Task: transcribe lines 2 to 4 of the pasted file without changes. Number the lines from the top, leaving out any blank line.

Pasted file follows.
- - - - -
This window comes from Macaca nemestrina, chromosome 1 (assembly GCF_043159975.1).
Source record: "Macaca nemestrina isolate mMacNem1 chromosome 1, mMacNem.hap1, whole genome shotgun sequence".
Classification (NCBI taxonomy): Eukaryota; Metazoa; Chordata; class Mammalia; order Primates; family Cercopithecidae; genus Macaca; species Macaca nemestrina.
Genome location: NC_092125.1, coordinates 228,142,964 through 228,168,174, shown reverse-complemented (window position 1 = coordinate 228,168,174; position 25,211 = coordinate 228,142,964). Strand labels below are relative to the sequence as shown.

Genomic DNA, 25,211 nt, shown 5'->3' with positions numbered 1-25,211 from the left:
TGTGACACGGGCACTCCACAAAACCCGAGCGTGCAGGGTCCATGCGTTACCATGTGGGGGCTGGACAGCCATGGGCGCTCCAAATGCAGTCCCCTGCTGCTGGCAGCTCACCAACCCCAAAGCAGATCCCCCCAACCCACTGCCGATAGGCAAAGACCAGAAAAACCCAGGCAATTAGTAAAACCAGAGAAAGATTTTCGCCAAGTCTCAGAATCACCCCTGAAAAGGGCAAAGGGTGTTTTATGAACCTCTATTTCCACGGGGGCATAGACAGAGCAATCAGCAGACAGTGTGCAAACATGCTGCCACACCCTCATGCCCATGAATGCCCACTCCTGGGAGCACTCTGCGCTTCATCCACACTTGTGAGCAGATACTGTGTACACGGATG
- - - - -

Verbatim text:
Source record: "Macaca nemestrina isolate mMacNem1 chromosome 1, mMacNem.hap1, whole genome shotgun sequence".
Classification (NCBI taxonomy): Eukaryota; Metazoa; Chordata; class Mammalia; order Primates; family Cercopithecidae; genus Macaca; species Macaca nemestrina.
Genome location: NC_092125.1, coordinates 228,142,964 through 228,168,174, shown reverse-complemented (window position 1 = coordinate 228,168,174; position 25,211 = coordinate 228,142,964). Strand labels below are relative to the sequence as shown.